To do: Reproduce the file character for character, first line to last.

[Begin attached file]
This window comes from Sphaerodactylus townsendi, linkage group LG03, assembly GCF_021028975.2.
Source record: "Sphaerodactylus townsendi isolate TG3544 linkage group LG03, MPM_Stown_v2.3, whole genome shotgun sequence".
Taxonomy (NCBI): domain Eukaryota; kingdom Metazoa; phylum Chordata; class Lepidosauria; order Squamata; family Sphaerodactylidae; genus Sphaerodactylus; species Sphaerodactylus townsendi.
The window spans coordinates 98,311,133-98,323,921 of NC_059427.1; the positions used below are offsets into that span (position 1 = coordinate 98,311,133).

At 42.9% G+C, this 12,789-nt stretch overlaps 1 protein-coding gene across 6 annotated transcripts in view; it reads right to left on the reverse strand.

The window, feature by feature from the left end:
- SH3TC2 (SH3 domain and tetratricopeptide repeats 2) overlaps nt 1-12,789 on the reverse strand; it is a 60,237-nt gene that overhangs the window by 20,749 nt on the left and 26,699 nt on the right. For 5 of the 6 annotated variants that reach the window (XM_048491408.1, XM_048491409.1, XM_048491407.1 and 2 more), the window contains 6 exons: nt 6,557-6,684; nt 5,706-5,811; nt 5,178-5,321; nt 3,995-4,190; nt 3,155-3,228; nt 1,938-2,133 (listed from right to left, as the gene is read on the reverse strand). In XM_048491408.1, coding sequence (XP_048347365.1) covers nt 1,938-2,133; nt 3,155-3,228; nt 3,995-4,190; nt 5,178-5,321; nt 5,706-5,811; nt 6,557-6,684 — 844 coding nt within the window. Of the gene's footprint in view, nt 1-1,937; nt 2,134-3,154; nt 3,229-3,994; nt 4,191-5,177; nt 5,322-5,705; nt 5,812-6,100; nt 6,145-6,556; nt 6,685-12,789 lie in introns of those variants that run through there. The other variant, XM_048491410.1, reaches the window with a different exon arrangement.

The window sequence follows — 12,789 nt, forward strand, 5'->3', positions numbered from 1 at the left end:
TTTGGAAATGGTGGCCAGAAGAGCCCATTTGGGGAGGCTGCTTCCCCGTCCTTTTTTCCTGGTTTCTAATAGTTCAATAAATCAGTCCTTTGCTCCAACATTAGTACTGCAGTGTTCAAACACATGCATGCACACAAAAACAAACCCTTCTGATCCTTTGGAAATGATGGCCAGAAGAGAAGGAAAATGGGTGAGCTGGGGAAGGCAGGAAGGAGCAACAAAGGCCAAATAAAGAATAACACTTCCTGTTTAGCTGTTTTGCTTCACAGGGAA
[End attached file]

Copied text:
This window comes from Sphaerodactylus townsendi, linkage group LG03, assembly GCF_021028975.2.
Source record: "Sphaerodactylus townsendi isolate TG3544 linkage group LG03, MPM_Stown_v2.3, whole genome shotgun sequence".
Taxonomy (NCBI): domain Eukaryota; kingdom Metazoa; phylum Chordata; class Lepidosauria; order Squamata; family Sphaerodactylidae; genus Sphaerodactylus; species Sphaerodactylus townsendi.
The window spans coordinates 98,311,133-98,323,921 of NC_059427.1; the positions used below are offsets into that span (position 1 = coordinate 98,311,133).

At 42.9% G+C, this 12,789-nt stretch overlaps 1 protein-coding gene across 6 annotated transcripts in view; it reads right to left on the reverse strand.

The window, feature by feature from the left end:
- SH3TC2 (SH3 domain and tetratricopeptide repeats 2) overlaps nt 1-12,789 on the reverse strand; it is a 60,237-nt gene that overhangs the window by 20,749 nt on the left and 26,699 nt on the right. For 5 of the 6 annotated variants that reach the window (XM_048491408.1, XM_048491409.1, XM_048491407.1 and 2 more), the window contains 6 exons: nt 6,557-6,684; nt 5,706-5,811; nt 5,178-5,321; nt 3,995-4,190; nt 3,155-3,228; nt 1,938-2,133 (listed from right to left, as the gene is read on the reverse strand). In XM_048491408.1, coding sequence (XP_048347365.1) covers nt 1,938-2,133; nt 3,155-3,228; nt 3,995-4,190; nt 5,178-5,321; nt 5,706-5,811; nt 6,557-6,684 — 844 coding nt within the window. Of the gene's footprint in view, nt 1-1,937; nt 2,134-3,154; nt 3,229-3,994; nt 4,191-5,177; nt 5,322-5,705; nt 5,812-6,100; nt 6,145-6,556; nt 6,685-12,789 lie in introns of those variants that run through there. The other variant, XM_048491410.1, reaches the window with a different exon arrangement.

The window sequence follows — 12,789 nt, forward strand, 5'->3', positions numbered from 1 at the left end:
TTTGGAAATGGTGGCCAGAAGAGCCCATTTGGGGAGGCTGCTTCCCCGTCCTTTTTTCCTGGTTTCTAATAGTTCAATAAATCAGTCCTTTGCTCCAACATTAGTACTGCAGTGTTCAAACACATGCATGCACACAAAAACAAACCCTTCTGATCCTTTGGAAATGATGGCCAGAAGAGAAGGAAAATGGGTGAGCTGGGGAAGGCAGGAAGGAGCAACAAAGGCCAAATAAAGAATAACACTTCCTGTTTAGCTGTTTTGCTTCACAGGGAA